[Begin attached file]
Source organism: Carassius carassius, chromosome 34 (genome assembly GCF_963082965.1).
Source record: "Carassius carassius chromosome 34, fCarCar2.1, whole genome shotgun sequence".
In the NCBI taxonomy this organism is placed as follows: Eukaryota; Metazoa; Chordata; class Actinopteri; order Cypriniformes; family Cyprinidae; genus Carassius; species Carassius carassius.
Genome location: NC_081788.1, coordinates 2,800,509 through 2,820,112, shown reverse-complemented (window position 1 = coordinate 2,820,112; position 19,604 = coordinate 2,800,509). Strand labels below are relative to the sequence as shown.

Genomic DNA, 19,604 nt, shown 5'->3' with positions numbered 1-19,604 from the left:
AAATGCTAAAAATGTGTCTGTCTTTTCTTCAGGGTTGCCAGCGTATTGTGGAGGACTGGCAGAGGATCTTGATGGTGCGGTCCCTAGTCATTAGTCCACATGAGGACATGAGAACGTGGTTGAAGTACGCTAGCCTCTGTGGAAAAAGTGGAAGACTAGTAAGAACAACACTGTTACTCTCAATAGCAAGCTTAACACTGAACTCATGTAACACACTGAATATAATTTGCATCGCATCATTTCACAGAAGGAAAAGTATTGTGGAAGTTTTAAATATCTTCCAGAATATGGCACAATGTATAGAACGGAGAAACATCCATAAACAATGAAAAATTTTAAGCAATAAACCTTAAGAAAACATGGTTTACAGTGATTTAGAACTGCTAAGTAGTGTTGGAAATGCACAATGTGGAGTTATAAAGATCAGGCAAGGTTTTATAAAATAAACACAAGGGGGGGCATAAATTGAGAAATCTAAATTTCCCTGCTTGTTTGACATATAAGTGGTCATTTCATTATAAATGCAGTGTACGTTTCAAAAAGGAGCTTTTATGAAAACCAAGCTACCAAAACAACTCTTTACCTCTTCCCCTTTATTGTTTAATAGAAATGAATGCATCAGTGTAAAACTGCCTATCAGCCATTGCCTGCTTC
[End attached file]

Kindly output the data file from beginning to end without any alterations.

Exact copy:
Source organism: Carassius carassius, chromosome 34 (genome assembly GCF_963082965.1).
Source record: "Carassius carassius chromosome 34, fCarCar2.1, whole genome shotgun sequence".
In the NCBI taxonomy this organism is placed as follows: Eukaryota; Metazoa; Chordata; class Actinopteri; order Cypriniformes; family Cyprinidae; genus Carassius; species Carassius carassius.
Genome location: NC_081788.1, coordinates 2,800,509 through 2,820,112, shown reverse-complemented (window position 1 = coordinate 2,820,112; position 19,604 = coordinate 2,800,509). Strand labels below are relative to the sequence as shown.

Genomic DNA, 19,604 nt, shown 5'->3' with positions numbered 1-19,604 from the left:
AAATGCTAAAAATGTGTCTGTCTTTTCTTCAGGGTTGCCAGCGTATTGTGGAGGACTGGCAGAGGATCTTGATGGTGCGGTCCCTAGTCATTAGTCCACATGAGGACATGAGAACGTGGTTGAAGTACGCTAGCCTCTGTGGAAAAAGTGGAAGACTAGTAAGAACAACACTGTTACTCTCAATAGCAAGCTTAACACTGAACTCATGTAACACACTGAATATAATTTGCATCGCATCATTTCACAGAAGGAAAAGTATTGTGGAAGTTTTAAATATCTTCCAGAATATGGCACAATGTATAGAACGGAGAAACATCCATAAACAATGAAAAATTTTAAGCAATAAACCTTAAGAAAACATGGTTTACAGTGATTTAGAACTGCTAAGTAGTGTTGGAAATGCACAATGTGGAGTTATAAAGATCAGGCAAGGTTTTATAAAATAAACACAAGGGGGGGCATAAATTGAGAAATCTAAATTTCCCTGCTTGTTTGACATATAAGTGGTCATTTCATTATAAATGCAGTGTACGTTTCAAAAAGGAGCTTTTATGAAAACCAAGCTACCAAAACAACTCTTTACCTCTTCCCCTTTATTGTTTAATAGAAATGAATGCATCAGTGTAAAACTGCCTATCAGCCATTGCCTGCTTC